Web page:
I see you in the middle of the day, tired. Your hair pulled back in a
ponytail and a stain on your shirt. You sacrifice so much for your
child. You are beautiful.
I see you at the ballpark, cheering
and encouraging the kids playing in the Little League. Yet, I know while
you cheer your heart aches, wishing that your son could play ball too,
not in a special league, but here, running and moving his body like
those kids rather than spending his days in a wheelchair. You are
I see at the
therapy office programming your child’s speech device, entering phrases
and words to help her communicate with others. You lean over to your
spouse with a grin and push a button, I hear the computer’s voice say,
“I farted.” You are funny.
I see you at the support group. New
parents are visiting with their baby, they seem scared, nervous, and
they are trying to deal with the diagnosis. You approach them, ask
questions, affirm their feelings, and assure them it won’t always be
easy, but it will be good. You are compassionate.
I see you
walking into the school for the third time this school year. A binder
full of notes, lists, and goals. Your don’t feel your child’s team is
following the IEP, and you won’t give up inclusion for your child. You
will do whatever it takes to provide the services that your child needs.
You are resilient.
I see you at the hospital, a place you are
too familiar with. Tubes, machines, tests, and specialists. Your child’s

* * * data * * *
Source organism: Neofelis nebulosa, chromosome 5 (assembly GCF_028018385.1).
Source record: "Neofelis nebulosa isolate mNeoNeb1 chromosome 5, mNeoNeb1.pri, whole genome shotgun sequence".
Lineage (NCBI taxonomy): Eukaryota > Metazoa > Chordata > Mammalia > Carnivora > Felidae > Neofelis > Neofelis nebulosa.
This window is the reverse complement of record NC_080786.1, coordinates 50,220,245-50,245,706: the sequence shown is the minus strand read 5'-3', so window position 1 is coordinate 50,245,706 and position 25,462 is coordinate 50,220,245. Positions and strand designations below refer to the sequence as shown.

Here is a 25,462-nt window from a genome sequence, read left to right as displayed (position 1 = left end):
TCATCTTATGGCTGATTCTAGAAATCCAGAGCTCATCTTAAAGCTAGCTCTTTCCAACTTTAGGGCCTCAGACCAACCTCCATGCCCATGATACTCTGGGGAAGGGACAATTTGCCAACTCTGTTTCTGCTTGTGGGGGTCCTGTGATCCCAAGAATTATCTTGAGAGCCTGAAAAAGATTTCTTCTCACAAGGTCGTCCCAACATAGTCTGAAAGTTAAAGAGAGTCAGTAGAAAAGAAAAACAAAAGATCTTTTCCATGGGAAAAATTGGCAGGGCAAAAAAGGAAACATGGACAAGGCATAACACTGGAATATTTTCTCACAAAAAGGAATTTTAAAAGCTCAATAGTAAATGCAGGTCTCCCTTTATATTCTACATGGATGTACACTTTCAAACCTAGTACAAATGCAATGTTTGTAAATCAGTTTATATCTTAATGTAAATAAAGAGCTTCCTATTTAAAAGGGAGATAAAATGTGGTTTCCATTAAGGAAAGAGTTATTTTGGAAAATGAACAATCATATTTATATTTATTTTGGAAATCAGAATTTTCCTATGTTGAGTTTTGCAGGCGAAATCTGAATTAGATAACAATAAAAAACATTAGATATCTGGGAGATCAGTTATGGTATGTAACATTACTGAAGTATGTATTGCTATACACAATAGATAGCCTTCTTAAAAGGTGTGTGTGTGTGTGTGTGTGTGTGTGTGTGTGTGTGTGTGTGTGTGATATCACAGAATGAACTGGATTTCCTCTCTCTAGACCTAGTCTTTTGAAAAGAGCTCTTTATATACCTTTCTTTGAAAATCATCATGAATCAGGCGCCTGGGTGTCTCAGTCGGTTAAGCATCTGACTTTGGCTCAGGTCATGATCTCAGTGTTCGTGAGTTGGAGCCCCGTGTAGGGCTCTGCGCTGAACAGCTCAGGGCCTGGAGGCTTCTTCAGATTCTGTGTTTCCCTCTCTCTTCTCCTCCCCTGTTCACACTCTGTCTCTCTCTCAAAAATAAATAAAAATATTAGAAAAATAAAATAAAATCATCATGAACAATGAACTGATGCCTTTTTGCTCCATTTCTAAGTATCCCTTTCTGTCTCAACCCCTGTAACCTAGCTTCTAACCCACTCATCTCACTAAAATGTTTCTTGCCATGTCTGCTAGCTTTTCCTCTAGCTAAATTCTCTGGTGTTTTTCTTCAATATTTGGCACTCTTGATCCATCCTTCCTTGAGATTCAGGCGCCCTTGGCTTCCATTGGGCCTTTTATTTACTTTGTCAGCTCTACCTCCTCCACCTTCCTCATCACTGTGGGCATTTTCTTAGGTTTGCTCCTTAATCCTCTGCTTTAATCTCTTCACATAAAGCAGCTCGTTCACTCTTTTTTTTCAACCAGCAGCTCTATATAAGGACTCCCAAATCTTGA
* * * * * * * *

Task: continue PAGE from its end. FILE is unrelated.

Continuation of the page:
feeding tube is the least of your concerns. You are brave.
see you at the restaurant, with a menu in your hand. But the noise is
too much for your child, the smells and unfamiliarity overwhelm him.
Soon, he is yelling and screaming. While people stare, you exit the
place and get into your car as quickly as you can. You are flexible.
I see you at church asking one of the new moms if you can bring her a
meal on Tuesday afternoon. You have so much on your plate, but you also
remember how hard the first few weeks are after a baby comes home. You
I see you at social gatherings where well meaning
people ask ignorant questions about your child or her disability, they
make hurtful comments, or fail to recognize that your child is a child
first. You don’t get angry, you don’t yell. Instead, you smile, answer
their questions politely, and you educate them in a gentle manner and
thank them for their concerns. You are gracious.
I see you out
there in the world, living a selfless life. You give so much, you feel
so deeply, and you love so abundantly. You are admirable.
qualities you display are precious gifts you give to your child and to
those around you, they don’t go unnoticed…I see you.
By: Ellen Stumbo
Noah's Miracle by Stacy Warden is licensed under a Creative Commons Attribution-Noncommercial-No Derivative Works 3.0 United States License.